Misty Moisty Mornings And Spiders’ Webs

008 Spider' webs 1

This past week we’ve seen many signs that autumn is nudging its way in and summer is gracefully retreating (not that summer this year was anything worth holding on to!). Much of the U.K. presently has a high pressure hovering over it. Skies have been quite clear rendering night-time temperatures low and giving us mornings of ‘misty moisty’ wonder (depending on your point of view on those, of course).

For anyone unfamiliar with the phrase ‘Misty Moisty Morning’, it’s from an old nursery rhyme:

One Misty Moisty Morning

One misty, moisty morning,
When cloudy was the weather,
There I met an old man
All clothed in leather,
All clothed in leather,
With a cap under his chin.
How do you do?
And how do you do?
And how do you do again?

All I can find out about the origin of this rhyme is that it’s based a traditional English poem with several verses. Here’s the first verse of another version:

One misty moisty morning, when cloudy was the weather,
I chanced to meet an old man a-clothèd all in leather.
He was clothèd all in leather, with a cap beneath his chin,
Singing ‘How d’ye do and how d’ye do and how d’ye do again’.

On Monday morning, when I was out on my walk I took some photos of the village and surrounding fields and lanes. Here’s a few from the lanes, giving lots of glimpses of autumn. The hedgerows were bursting with hawthorn and elderberries, sloes and rose hips, and the leaves on trees were turning really golden. I got a close-up of some conkers too. Some of the fields were still golden with stubble, others had already been ploughed and disked.

I also took some photos around the village on my way back. There are some quaint old buildings and interesting gates – and the church dates back to medieval times.

Well, that’s all about autumn for now. I was supposed to be doing my WOW post, but thought I’d just do this one while it was on my mind.  Who can ignore the “Season of mists and mellow fruitfulness”? It certainly inspired Keats to wax lyrical bout it . . .

Besides, I rather like spiders – except when they completely cover my washing line with their webs.  🙂

004 Spiders' webs 2

 

About milliethom

I am a reader and writer of historical fiction with a keen interest in the Earth's history and all it involves, both physically and socially. I like nothing better than to be outdoors, especially in faraway places, and baking is something I do when my eyes need respite from my computer screen.
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45 Responses to Misty Moisty Mornings And Spiders’ Webs

  1. John Yeo says:

    Absolutely beautiful! ~ We are lucky to be living in a very interesting and pretty part of the world Millie, you have portrayed life in an English village in a wonderful way. I have the same flora and berries around our allotments. You have inspired me to take my camera with me tomorrow 🙂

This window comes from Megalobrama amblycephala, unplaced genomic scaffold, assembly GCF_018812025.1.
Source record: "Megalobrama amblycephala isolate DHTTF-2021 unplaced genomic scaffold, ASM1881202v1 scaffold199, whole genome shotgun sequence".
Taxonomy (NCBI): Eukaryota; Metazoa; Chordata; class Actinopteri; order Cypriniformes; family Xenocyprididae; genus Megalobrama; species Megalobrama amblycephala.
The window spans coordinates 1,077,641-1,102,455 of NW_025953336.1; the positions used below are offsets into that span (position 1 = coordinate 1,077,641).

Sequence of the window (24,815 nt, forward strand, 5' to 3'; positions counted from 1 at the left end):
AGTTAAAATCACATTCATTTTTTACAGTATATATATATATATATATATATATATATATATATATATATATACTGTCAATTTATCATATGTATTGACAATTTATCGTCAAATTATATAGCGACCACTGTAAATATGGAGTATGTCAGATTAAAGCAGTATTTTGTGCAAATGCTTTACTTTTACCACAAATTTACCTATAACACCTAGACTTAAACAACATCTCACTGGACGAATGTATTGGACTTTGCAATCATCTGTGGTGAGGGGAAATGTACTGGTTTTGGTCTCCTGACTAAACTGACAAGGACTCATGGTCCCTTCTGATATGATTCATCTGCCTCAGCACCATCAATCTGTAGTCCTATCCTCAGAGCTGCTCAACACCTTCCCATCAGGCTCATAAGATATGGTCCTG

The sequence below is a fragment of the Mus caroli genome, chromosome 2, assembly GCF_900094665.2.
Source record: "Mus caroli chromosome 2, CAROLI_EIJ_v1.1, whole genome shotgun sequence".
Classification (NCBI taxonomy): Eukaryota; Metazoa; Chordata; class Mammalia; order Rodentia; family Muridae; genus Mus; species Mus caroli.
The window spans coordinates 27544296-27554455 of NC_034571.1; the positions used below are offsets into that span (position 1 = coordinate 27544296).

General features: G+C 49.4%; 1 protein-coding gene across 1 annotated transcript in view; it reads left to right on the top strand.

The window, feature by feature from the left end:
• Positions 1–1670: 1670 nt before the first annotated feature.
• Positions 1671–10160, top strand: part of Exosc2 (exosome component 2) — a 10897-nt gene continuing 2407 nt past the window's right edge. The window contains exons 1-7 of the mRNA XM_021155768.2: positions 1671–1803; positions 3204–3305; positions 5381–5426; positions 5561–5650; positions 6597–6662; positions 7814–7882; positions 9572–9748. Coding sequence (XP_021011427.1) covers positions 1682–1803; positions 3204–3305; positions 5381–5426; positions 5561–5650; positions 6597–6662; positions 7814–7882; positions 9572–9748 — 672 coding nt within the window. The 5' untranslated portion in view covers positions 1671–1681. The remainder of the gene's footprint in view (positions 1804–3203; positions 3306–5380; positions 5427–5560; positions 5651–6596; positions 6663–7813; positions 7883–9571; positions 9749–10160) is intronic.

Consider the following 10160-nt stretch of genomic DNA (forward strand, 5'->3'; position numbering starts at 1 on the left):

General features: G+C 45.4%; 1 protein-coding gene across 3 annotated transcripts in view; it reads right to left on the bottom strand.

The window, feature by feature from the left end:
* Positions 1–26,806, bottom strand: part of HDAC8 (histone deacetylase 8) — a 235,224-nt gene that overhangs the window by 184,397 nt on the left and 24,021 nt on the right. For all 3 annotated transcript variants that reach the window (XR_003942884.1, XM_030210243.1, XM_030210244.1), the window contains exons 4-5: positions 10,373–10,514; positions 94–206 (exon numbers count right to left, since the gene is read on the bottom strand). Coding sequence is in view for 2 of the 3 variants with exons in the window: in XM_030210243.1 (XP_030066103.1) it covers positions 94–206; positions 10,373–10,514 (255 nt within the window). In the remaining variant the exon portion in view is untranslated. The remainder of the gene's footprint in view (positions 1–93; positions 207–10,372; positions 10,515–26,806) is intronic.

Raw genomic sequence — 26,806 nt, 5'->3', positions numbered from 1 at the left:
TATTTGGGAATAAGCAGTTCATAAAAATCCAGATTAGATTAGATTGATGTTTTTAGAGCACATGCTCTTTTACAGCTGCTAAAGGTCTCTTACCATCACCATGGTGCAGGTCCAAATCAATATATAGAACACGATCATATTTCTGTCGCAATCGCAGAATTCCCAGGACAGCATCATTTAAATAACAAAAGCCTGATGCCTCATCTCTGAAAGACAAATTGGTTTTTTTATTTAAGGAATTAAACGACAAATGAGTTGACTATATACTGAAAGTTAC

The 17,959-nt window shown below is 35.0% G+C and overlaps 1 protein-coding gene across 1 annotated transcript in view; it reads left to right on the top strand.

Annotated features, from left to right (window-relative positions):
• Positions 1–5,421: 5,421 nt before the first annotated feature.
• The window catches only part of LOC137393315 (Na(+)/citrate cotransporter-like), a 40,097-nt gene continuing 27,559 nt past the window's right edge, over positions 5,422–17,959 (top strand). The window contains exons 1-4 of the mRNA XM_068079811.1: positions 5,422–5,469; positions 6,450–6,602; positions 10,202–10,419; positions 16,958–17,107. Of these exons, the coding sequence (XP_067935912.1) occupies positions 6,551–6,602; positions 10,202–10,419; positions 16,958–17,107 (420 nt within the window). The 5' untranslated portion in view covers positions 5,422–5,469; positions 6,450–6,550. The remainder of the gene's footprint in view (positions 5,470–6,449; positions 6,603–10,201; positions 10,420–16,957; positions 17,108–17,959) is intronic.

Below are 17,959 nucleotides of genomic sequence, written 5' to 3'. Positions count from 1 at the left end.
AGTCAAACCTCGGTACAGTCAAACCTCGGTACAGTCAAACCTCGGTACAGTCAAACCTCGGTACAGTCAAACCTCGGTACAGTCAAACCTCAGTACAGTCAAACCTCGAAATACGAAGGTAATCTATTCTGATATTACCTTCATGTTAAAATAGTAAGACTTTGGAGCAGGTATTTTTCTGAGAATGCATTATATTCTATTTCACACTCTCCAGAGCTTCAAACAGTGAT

• milliethom says:

      I can imagine how similar your countryside would be to ours, John. You’re not that far away, are you? It is really lovely outdoors at the moment. The hedgerows always get to me this way – and the golden look of the trees and fields. Definitely take your camera with you! I’ve started taking mine with me every time I leave the house. I’m becoming addicted to taking photographs! Nice to hear from you. Take care. 🙂

  2. What beautiful pictures of a lovely village. Seems like something out of novel!

  3. Joy Pixley says:

    What a lovely village, and so much soul-refreshing greenery as well! From out here in drought-ridden California, it’s nice to see lots of rain-watered plants that don’t have any guilt associated with them. 😉

    I had to look up “conkers” when I was trying to figure out what those seeds/fruits were — never heard that term!

    • milliethom says:

      Hi Joy, and thank you. Yes, it’s almost always green here – and you got the ‘rain-watered’ bit right.’Rain-soaked’ is more like it, sometimes. I know how difficult it’s been for you all in California this year. If it’s anything like the U.K. we have strict prohibitions on watering gardens and using water in years of drought – which, fortunately, aren’t often.
      I did wonder whether I should explain what conkers are. They are the hard, shiny seeds inside the spiny shell you see in the photo (just one large seed per fruit).Playing ‘conkers’ has been a game for all school children for generations.

      • Joy Pixley says:

        We are just having a discussion about this on my neighborhood list serve, whether we should have water balloons for the kids at an upcoming event, because we’re not allowed to use recycled (non-potable) water for it. All of our public landscaping uses recycled water (and all the landscaping at the university and in our neighborhood) but it is actually quite difficult for individual homeowners to set up their own recycled water systems. So there are now rebate programs if you tear out your lawn and put in sustainable landscaping (e.g., desert plants).

        I’m glad you didn’t just call the conkers “horse chestnuts” because then I would never have looked them up and learned about the game! I think I have to use this game somehow in Eneana now…

      • milliethom says:

        It must be hard living with constant water shortages, so I suppose we shouldn’t moan about all the rain we get here. It’s just a pain for us in summer, when picnics and other outings are cancelled or ruined by the rain. As for ‘conkers’, I spent hours when I was a child playing that game during ‘play-times’ at school. So did all my children. Now schools have banned conkers on Health and Safety grounds (bits flying off and hitting children in the eye etc.) It would be a good game to include in your fantasy world, as many old English traditions are. 🙂

      • Joy Pixley says: